Can miscarriage be made better by a campaign?

Mumsnet is in the middle of a campaign for Better Miscarriage Care, and I’ve been mulling over whether to blog about it, or not.

Not because I think miscarriage is taboo (one in three women will have a miscarriage at some point, so it’s about as taboo as driving a Ford Focus) but because, actually, my experience of miscarriage care in the NHS was pretty positive, overall.

Sometimes it was amazing, sometimes a bit less so. But what made the difference wasn’t practice, policies, facilities, or anything of the kind – it’s people.

I started bleeding on a Friday, the day before my wedding, when I was about 7 or 8 weeks pregnant. I visited my GP, who couldn’t see a problem, but booked me a scan for first thing Tuesday morning (it was a Bank Holiday weekend) and told me I was absolutely allowed to drink champagne on my wedding day and it wouldn’t make the slightest bit of difference to anything.

When I had the scan on the Tuesday morning, the doctor kindly explained it didn’t look good, but she wanted to wait a week to be absolutely positive that the pregnancy had failed before booking me in for surgery. “We want to give the pregnancy every chance to succeed,” she said.

One cancelled honeymoon and day surgery later, I came around from a general  anaesthetic to the sound of 'The Tide is High' and a nurse stroking my hair and telling me that it would be okay, it was a fresh start.

Returning from a delayed honeymoon two months later, I was pregnant again and it all went fine. For about two weeks. Then I started to bleed. Not discreet, ladylike bleeding either – at regular intervals throughout my pregnancy I’d find myself standing in a pool of blood. Bit stressful.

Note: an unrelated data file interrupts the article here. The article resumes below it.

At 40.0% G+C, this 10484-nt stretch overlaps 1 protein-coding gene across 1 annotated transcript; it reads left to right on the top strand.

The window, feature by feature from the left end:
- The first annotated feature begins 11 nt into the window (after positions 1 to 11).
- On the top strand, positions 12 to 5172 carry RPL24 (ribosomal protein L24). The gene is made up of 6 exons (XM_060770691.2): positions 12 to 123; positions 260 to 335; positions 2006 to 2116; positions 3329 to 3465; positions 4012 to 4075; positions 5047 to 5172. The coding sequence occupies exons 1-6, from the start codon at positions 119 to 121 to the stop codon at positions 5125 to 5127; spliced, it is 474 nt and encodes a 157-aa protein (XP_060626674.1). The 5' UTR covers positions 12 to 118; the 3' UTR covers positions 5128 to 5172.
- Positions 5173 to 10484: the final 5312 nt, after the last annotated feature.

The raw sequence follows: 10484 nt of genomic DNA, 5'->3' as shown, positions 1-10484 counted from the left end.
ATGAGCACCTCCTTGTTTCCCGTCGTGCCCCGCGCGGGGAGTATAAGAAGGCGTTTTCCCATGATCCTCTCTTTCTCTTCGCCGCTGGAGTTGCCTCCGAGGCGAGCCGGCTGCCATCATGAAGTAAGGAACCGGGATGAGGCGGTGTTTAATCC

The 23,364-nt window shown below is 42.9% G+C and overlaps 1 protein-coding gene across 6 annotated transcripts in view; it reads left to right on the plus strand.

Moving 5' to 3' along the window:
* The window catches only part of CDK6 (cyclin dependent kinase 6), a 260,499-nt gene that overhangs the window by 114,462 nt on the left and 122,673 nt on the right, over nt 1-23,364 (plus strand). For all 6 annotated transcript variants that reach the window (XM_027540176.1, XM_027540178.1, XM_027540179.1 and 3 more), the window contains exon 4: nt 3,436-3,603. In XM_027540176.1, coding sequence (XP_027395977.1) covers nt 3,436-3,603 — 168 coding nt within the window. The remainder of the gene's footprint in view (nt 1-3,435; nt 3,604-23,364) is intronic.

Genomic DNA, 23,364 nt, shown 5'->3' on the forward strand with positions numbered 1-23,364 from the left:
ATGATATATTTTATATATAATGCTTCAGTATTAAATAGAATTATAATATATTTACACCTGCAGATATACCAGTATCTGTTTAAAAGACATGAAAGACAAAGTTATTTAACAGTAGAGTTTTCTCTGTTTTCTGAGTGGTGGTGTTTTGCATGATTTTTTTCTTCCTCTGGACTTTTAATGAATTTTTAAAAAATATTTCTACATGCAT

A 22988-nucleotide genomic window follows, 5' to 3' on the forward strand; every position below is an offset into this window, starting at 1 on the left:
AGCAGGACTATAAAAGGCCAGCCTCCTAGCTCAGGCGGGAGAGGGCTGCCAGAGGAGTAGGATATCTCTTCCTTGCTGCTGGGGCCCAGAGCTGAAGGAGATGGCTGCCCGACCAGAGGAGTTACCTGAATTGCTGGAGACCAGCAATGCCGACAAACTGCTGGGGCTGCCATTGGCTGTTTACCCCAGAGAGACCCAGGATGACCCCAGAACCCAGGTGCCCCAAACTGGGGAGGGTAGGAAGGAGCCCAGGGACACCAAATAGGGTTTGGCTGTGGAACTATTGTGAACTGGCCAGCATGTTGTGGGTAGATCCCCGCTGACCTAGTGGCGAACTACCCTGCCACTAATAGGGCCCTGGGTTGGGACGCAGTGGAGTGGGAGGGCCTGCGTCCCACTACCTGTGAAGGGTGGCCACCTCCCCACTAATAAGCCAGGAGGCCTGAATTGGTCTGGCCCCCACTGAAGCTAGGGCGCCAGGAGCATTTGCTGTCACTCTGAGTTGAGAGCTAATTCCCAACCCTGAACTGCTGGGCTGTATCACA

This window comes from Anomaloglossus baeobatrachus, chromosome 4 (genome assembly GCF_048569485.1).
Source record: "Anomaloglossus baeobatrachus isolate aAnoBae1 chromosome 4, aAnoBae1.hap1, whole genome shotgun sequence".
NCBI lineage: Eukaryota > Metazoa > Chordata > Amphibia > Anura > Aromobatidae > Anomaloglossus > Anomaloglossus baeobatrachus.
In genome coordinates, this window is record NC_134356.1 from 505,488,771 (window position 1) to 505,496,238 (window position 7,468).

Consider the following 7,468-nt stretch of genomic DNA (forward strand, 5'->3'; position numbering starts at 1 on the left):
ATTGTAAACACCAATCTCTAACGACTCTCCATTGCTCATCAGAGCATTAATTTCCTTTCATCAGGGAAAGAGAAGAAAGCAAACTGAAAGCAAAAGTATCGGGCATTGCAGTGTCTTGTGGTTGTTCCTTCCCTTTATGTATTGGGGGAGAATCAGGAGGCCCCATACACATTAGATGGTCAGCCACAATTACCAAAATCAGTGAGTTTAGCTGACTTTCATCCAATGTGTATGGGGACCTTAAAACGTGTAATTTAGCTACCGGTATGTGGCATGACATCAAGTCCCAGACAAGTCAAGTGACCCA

I had around 12 ‘threatened miscarriages’ during my pregnancy, and it wasn’t the most fun time of my life. Flea’s middle name is ‘Hope’ because I reckoned some days that was about all that got us through.

There were a lot of scans, a lot of tests, a lot of people peering at my cervix with torches. But the people who cared for us made the experience so much easier.

There was the nurse who hugged me after my first emergency scan, when I realised I was still pregnant, and my legs almost buckled under me.

There was the consultant who held my hand while he scanned my abdomen after another heavy bleed, and said, “Don’t worry. Getting pregnant is the hard bit, your baby’s beautiful and it’s my job to keep her that way.”

Not all the staff we met were equally understanding – I remember asking a stand-in GP whether it was safe to fly to the West Coast of the US, and being told, “Well, you could have a miscarriage, or a miscarriage and a holiday – I know what I’d rather!” (I’d rather have punched him in the face, but that’s probably just because I was hormonal  *cough*).

Then there was the doctor at A&E who advised me to “keep anything meaningful in a plastic bag”. Which was nice.

I suppose what I think is that there’s no way to make miscarriage anything other than a sad and fairly horrible experience, and it’s one that’s shared by millions of other women. But I think what makes that kind of experience better is people – not policy. 

When I look back on my miscarriage, and subsequent threatened miscarriages, I don't remember the waiting time for the scan, or whether I was given a good or bad leaflet to take home with me. I can't remember if I was in the right or wrong waiting room, or whether anyone gave me a telephone number for a support group.

I do remember that the consultant held my hand when I was terrified, and it made that moment a little easier. I'm just not sure how you legislate for that. 

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